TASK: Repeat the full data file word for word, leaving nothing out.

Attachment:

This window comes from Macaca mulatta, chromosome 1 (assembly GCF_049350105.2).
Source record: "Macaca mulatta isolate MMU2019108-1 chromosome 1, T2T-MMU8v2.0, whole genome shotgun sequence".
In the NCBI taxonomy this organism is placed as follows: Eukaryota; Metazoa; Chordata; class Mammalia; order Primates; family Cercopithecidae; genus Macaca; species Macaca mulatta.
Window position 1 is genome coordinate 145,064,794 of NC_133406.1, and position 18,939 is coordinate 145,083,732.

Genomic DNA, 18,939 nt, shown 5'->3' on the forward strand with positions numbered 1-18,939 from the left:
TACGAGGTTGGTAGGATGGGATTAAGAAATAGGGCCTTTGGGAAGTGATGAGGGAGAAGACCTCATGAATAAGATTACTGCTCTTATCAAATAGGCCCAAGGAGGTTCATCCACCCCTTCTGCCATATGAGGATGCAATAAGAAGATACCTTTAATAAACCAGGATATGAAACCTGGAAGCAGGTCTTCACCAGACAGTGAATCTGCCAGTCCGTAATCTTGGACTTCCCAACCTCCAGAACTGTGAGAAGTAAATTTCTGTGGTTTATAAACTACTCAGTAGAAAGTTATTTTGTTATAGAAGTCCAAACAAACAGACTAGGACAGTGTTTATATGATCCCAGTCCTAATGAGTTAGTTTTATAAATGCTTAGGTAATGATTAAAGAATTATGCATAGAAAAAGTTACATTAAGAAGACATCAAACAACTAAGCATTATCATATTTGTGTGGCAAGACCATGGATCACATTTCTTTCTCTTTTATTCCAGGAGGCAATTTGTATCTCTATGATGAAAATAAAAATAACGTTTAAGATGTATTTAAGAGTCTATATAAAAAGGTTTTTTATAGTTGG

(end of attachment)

This window comes from Macaca mulatta, chromosome 1 (assembly GCF_049350105.2).
Source record: "Macaca mulatta isolate MMU2019108-1 chromosome 1, T2T-MMU8v2.0, whole genome shotgun sequence".
In the NCBI taxonomy this organism is placed as follows: Eukaryota; Metazoa; Chordata; class Mammalia; order Primates; family Cercopithecidae; genus Macaca; species Macaca mulatta.
Window position 1 is genome coordinate 145,064,794 of NC_133406.1, and position 18,939 is coordinate 145,083,732.

Genomic DNA, 18,939 nt, shown 5'->3' on the forward strand with positions numbered 1-18,939 from the left:
TACGAGGTTGGTAGGATGGGATTAAGAAATAGGGCCTTTGGGAAGTGATGAGGGAGAAGACCTCATGAATAAGATTACTGCTCTTATCAAATAGGCCCAAGGAGGTTCATCCACCCCTTCTGCCATATGAGGATGCAATAAGAAGATACCTTTAATAAACCAGGATATGAAACCTGGAAGCAGGTCTTCACCAGACAGTGAATCTGCCAGTCCGTAATCTTGGACTTCCCAACCTCCAGAACTGTGAGAAGTAAATTTCTGTGGTTTATAAACTACTCAGTAGAAAGTTATTTTGTTATAGAAGTCCAAACAAACAGACTAGGACAGTGTTTATATGATCCCAGTCCTAATGAGTTAGTTTTATAAATGCTTAGGTAATGATTAAAGAATTATGCATAGAAAAAGTTACATTAAGAAGACATCAAACAACTAAGCATTATCATATTTGTGTGGCAAGACCATGGATCACATTTCTTTCTCTTTTATTCCAGGAGGCAATTTGTATCTCTATGATGAAAATAAAAATAACGTTTAAGATGTATTTAAGAGTCTATATAAAAAGGTTTTTTATAGTTGG